According to J.P. Morgan Municipal Markets Weekly, the housing bond market is about 60 percent SF and 40 percent MF. SF bonds can further be broken down as: 50 percent as fixed-coupon and 10 percent floating/adjustable coupon bonds. Of the MF bonds outstanding, about 28 percent are fixed-coupon and 12 percent are floating/adjustable coupon bonds. Muni SF and MF serial bonds account for roughly 91 percent of outstanding housing bonds with coupon, call and tax features that are familiar to municipal investors. MBS pass-through bonds make up the remaining 9 percent.6

Breckinridge Takes a Strategic Approach to the Muni Housing Sector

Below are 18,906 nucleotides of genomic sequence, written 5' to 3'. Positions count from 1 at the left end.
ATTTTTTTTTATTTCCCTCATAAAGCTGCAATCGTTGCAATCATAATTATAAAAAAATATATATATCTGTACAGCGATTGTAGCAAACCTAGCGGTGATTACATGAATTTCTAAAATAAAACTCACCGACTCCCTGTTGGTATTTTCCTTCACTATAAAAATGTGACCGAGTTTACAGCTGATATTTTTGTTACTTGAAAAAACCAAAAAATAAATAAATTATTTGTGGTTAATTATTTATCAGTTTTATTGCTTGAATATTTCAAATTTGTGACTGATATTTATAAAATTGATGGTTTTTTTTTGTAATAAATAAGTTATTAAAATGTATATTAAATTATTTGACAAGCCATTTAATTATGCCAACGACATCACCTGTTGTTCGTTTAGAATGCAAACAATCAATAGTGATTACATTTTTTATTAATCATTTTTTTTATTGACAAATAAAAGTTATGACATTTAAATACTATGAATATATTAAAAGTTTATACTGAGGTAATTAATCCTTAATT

Breckinridge is participating in the housing sector opportunities based on a disciplined and strategic approach. Breckinridge focuses on the large-state HFAs that issue larger bonds collateralized by MBS with serial maturities. The approach allows our collaborative research, trading and portfolio management teams to model collateral for the bonds to deepen our understanding of risk/reward characteristics.

Breckinridge considers the municipal housing sector through an MBS lens that has been sharpened through our experience in our multi-sector trading activity. We believe this provides an additional advantage in the muni housing space. When considering structural issues, Breckinridge seeks deals that incorporate PACs as part of a series of bonds of an issuer. PACs are typically long-dated, premium dollar-price at issue, higher coupon bonds that may provide prepayment protection to the rest of the deal.